How 4 Women are Getting Ahead with Side Hustles
A version of this article was originally published in O, The Oprah Magazine
Nothing has provided me with more financial runway in life than earning some extra cash on the side – and putting it to work.
In my 20s, I moonlighted as a babysitter and freelance writer. Those few extra hundred bucks per month, when added to my 9-to-5 salary, helped me crawl out of debt and build a nice savings cushion in just a few short years. And more than that, I began to see money as this thing of abundance. As long as I was willing to put in the work, I felt more confident than ever that I could find ways to earn more.
Today making more is a real need. Hourly wages have been at a near standstill since the 1970s, all while the cost of living – everything from housing to health care – has increased dramatically, according to the Economic Policy Institute.
It has many of us seeking additional income streams in the pursuit of a better life.
The good news is, it’s never been easier (or faster) to boost your bottom line, thanks to the myriad websites, apps and companies linking us to paid opportunities.
I connected with several women across the country, each earning $500 or more a month to help pay down debt, save, give back or just enjoy life a little more. Here’s how they’re making it work.
Since Etsy arrived in 2005 as the go-to destination for buying and purchasing handmade goods, the online marketplace has grown to a community of over 1.6 million active sellers, many like Connie Weller who’ve yet to quit their day jobs.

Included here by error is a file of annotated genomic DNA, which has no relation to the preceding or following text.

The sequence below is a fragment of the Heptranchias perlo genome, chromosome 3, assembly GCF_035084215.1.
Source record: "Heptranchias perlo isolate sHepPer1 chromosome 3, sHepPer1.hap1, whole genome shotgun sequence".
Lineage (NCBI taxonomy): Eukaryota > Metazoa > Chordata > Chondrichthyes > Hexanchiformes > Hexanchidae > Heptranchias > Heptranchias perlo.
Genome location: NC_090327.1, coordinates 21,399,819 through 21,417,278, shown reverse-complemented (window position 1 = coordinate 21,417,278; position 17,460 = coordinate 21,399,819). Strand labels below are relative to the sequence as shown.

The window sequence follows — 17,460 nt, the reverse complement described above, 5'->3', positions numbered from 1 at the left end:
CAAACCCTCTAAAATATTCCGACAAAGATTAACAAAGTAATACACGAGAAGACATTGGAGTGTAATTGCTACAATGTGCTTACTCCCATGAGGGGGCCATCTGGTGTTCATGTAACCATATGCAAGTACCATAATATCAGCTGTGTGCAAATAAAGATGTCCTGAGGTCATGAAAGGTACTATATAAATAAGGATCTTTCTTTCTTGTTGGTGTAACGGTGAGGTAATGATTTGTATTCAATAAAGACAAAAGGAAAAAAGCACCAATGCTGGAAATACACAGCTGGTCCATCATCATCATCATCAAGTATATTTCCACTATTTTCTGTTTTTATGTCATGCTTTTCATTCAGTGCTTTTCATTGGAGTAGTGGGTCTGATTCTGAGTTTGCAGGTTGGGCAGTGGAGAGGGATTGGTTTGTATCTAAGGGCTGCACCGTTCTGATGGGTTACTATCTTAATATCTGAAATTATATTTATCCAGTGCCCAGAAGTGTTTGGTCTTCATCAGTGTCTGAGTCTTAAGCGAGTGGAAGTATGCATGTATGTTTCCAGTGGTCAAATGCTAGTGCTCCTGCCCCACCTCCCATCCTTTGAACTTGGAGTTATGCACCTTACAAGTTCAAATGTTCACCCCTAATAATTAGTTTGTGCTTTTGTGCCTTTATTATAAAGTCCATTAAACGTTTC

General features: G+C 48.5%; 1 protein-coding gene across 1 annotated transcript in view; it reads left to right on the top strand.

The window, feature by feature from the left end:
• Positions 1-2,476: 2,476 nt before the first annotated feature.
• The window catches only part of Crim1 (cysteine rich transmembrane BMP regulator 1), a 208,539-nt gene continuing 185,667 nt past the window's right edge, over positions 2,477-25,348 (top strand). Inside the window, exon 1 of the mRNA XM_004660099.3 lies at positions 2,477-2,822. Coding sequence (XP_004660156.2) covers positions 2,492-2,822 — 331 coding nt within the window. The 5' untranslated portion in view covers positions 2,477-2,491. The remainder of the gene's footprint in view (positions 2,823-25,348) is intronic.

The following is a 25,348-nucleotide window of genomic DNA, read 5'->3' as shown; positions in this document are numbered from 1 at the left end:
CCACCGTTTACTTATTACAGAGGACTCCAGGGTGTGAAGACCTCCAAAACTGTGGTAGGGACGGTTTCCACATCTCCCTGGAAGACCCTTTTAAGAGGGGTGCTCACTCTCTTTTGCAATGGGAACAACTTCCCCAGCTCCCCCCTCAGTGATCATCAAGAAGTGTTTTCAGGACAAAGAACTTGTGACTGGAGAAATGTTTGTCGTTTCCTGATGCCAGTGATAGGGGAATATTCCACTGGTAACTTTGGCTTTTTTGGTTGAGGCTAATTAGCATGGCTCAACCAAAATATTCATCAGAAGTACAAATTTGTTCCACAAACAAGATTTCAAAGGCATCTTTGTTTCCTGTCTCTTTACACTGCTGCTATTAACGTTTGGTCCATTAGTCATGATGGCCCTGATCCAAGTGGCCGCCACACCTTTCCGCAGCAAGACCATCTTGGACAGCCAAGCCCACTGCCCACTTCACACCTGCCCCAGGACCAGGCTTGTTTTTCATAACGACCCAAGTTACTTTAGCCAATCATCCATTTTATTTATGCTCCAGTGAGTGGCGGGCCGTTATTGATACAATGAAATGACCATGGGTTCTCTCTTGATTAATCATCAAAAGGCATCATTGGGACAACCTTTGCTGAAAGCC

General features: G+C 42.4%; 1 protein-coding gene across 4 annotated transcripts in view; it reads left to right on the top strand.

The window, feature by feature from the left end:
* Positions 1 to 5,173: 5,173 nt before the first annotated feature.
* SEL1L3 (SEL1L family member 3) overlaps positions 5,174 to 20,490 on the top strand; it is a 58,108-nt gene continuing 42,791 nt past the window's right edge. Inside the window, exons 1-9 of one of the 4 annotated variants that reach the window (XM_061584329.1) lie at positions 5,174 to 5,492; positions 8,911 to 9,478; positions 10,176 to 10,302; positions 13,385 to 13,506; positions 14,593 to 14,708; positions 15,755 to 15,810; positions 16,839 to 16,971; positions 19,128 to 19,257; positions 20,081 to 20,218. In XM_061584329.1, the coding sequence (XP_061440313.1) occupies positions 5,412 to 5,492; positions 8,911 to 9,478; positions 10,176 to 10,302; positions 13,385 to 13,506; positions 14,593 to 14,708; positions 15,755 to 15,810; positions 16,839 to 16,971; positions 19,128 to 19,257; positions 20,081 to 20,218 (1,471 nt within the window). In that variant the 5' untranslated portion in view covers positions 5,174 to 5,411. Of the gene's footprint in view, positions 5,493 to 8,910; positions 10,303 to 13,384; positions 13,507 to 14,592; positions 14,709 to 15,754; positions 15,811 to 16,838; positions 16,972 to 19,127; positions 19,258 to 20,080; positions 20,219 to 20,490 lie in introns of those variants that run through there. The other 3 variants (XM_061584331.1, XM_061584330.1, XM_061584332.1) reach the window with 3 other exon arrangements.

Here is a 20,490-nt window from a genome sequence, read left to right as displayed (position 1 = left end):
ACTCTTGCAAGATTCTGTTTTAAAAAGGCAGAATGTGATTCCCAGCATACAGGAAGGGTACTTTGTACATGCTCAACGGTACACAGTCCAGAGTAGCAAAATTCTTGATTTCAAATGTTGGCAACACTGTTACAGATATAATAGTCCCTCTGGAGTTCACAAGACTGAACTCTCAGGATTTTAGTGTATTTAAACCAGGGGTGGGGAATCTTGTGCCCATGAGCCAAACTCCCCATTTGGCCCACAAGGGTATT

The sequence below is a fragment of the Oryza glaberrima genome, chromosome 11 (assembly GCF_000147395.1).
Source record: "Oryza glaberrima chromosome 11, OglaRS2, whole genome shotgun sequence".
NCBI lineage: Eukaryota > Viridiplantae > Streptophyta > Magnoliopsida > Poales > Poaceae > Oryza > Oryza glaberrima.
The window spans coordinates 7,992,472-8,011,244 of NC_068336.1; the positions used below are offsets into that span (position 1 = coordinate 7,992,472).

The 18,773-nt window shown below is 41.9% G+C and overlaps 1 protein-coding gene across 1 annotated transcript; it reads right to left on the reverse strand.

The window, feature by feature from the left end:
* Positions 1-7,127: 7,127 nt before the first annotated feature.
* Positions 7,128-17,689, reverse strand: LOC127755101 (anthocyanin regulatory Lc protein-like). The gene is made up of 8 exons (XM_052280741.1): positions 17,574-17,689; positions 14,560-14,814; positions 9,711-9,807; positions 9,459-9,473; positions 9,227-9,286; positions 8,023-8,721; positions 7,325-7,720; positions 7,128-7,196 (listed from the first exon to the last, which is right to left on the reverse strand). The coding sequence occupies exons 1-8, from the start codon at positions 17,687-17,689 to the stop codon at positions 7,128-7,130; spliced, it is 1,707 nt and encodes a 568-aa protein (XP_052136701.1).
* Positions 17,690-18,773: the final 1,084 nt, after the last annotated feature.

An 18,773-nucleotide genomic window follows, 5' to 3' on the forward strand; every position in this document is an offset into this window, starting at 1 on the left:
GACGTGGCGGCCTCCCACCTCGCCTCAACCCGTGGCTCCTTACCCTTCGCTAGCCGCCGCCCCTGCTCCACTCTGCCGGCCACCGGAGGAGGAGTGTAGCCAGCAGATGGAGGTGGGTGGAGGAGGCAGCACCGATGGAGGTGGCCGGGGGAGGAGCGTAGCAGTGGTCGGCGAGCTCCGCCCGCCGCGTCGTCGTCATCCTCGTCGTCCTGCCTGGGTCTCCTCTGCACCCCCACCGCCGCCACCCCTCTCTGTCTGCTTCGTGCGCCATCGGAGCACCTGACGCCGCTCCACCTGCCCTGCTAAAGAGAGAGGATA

Weller, 43, is a full-time corporate trainer who’s earning about $500 a month on the side selling inspirational tees. The extra money offers her family a financial cushion and a means to give back. Ten percent of her sales go to support the Children's Brain Tumor Foundation.
How she does it: Before opening the Etsy shop, Weller taught herself how to screen print by watching free videos on YouTube once her kids fell asleep. She also joined a screen printing group on Facebook to build a support group. Weller, who lives in Timonium, MD, then invested $200 in materials like paint and shirts and set up her “Kindness Tree Movement” shop on Etsy this past May. There she sells her tees for $18 to $26 a pop. (While the online shop was free to create, Etsy takes a 3.5% sales cut.)
In the first month, the extra cash provided security while her husband joined a strike at his company. The family lost its medical benefits for four weeks. “It made me more determined to work late through the nights and try to make a difference,” says Weller.
Bank on Your Car
A car may be a depreciating asset, but it can also be used to make money.
GaNeane Lewis, 45, is a surgical technologist in Elk Grove, CA during the weekdays and Lyft driver on the weekends. She makes about $200 a week driving folks around in her 2011 Ford Fiesta. She started working part-time with the car sharing company (and mobile app) last summer to emerge from living paycheck to paycheck.